The RPG space is filled with unchecked assumptions regarding what gaming groups actually do. We already know that market information is hard to find, but it’s even harder to find information on how people consume whichever RPGs they choose to consume. Are they playing mostly in organized games hosted at game stores? With a group of friends at someone’s home? At cons? How often do they play? How many different systems do they try? We have, as one of my players once said, no hard data but a lot of assumptions and circumstantial evidence. The one element which is most significantly reflected in how games are actually designed is how long a discrete ‘game’ or ‘campaign’ is intended to be played.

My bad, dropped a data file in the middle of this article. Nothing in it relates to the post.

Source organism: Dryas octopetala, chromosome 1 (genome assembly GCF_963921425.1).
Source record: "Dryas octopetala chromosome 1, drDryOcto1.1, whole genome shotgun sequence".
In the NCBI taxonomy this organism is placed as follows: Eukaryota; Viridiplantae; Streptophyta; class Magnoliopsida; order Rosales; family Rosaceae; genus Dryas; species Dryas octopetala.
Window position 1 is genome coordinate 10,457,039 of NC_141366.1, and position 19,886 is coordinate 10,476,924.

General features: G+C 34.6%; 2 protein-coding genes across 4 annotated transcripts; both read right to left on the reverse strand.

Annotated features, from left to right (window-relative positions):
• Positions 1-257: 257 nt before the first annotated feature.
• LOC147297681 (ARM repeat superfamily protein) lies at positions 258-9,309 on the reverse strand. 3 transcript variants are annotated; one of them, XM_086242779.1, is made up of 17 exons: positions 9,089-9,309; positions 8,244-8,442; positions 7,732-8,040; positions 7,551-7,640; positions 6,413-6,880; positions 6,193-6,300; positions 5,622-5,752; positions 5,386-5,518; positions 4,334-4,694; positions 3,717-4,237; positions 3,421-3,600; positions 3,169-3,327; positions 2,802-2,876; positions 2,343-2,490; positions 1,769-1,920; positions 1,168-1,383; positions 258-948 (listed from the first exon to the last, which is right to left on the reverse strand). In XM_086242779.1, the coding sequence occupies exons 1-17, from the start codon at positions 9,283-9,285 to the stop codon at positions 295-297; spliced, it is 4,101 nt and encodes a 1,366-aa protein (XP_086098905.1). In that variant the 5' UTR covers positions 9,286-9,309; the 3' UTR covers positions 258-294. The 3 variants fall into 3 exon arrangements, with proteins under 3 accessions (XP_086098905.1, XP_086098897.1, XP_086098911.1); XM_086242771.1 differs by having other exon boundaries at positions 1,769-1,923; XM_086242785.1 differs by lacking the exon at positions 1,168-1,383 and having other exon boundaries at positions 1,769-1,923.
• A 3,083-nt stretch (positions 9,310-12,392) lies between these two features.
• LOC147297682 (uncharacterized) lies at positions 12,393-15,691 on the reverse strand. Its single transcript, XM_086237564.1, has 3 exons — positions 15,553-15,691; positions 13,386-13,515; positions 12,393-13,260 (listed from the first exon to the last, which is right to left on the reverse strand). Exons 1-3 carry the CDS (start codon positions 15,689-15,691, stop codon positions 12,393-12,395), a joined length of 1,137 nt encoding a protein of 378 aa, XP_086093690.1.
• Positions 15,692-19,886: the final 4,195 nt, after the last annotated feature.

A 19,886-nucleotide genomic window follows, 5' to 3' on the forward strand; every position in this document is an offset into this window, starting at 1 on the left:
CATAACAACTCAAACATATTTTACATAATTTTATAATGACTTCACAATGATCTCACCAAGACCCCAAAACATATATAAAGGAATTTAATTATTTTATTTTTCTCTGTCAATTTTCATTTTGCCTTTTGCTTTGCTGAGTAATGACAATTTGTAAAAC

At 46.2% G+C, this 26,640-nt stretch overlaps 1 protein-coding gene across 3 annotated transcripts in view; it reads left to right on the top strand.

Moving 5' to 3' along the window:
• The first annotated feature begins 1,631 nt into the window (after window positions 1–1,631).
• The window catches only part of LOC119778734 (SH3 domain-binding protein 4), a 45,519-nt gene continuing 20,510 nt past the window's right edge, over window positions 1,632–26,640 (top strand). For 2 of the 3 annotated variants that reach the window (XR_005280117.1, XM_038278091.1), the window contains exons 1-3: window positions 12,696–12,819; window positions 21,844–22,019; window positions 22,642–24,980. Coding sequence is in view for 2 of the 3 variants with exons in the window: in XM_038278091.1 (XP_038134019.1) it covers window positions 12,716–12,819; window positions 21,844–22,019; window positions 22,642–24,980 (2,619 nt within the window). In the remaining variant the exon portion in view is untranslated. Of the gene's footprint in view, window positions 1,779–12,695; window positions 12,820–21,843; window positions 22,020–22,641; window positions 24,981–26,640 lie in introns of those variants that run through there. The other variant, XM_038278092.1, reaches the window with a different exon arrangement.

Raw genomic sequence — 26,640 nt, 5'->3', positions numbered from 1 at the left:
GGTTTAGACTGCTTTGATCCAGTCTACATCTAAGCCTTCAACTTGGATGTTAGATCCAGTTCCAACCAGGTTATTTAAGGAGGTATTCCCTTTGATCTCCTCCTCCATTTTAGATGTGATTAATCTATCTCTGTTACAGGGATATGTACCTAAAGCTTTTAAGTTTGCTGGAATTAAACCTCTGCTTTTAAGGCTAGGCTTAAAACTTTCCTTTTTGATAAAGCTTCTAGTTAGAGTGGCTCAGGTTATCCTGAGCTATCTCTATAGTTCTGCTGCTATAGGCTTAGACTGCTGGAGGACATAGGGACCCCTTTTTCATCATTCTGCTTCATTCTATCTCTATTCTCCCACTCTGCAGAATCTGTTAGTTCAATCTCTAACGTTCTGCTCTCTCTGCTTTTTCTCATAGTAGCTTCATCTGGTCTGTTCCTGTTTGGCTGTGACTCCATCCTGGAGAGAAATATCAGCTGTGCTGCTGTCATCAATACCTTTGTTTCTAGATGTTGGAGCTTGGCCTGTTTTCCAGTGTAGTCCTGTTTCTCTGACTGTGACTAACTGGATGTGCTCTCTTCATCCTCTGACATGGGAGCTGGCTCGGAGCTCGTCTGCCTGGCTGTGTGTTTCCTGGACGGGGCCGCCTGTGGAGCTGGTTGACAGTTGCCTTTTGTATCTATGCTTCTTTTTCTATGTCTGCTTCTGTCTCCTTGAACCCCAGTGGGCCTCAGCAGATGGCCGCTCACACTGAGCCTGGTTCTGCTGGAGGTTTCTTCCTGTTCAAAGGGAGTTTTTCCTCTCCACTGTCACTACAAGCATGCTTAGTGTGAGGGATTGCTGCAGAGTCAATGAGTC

Role-playing games are perceived as complex due to their volume of rules. What really makes RPGs complicated, though, is the relative dynamism of these rules and the degree to which they sit in the text. In other words, the rules of a game you must know in order to play an RPG are not limited to those which are printed in the rulebook.
While this of course varies from game to game, it can be generally stated that a board game will contain all the rules necessary to play inside the box. This is not always true with an RPG. Given the significant breadth of concepts that a game could potentially cover, RPGs have usually needed a GM to establish a more concrete set of boundaries which make up a campaign. The key here is that what the GM is doing, from writing the world to tweaking the mechanics to actually running the game, involves making and enforcing rules which are supplemental to those actually written in a book.